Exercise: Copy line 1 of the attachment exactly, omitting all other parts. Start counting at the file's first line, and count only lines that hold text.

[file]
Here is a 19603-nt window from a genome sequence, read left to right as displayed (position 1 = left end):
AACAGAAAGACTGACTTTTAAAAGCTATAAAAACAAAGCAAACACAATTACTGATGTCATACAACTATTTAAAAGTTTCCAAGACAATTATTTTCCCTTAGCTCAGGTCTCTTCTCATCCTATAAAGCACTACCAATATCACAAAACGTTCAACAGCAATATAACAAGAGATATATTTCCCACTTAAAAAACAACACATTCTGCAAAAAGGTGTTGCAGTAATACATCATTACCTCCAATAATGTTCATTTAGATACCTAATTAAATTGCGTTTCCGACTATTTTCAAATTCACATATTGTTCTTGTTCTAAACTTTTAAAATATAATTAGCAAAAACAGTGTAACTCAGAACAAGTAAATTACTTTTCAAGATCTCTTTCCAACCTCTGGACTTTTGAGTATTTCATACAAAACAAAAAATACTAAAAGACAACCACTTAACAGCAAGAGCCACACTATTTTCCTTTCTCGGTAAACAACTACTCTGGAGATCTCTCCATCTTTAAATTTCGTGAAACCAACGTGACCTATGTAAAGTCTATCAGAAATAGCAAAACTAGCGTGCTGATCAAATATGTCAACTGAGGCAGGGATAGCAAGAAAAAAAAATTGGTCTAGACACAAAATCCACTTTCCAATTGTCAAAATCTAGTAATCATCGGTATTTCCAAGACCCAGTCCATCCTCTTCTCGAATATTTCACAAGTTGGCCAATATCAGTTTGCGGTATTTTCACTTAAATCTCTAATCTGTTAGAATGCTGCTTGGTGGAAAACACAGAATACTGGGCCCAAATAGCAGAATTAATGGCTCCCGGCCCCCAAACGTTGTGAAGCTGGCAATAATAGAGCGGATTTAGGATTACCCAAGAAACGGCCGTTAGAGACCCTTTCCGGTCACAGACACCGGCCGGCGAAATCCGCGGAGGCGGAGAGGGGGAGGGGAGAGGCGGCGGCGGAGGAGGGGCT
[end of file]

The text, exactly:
Here is a 19603-nt window from a genome sequence, read left to right as displayed (position 1 = left end):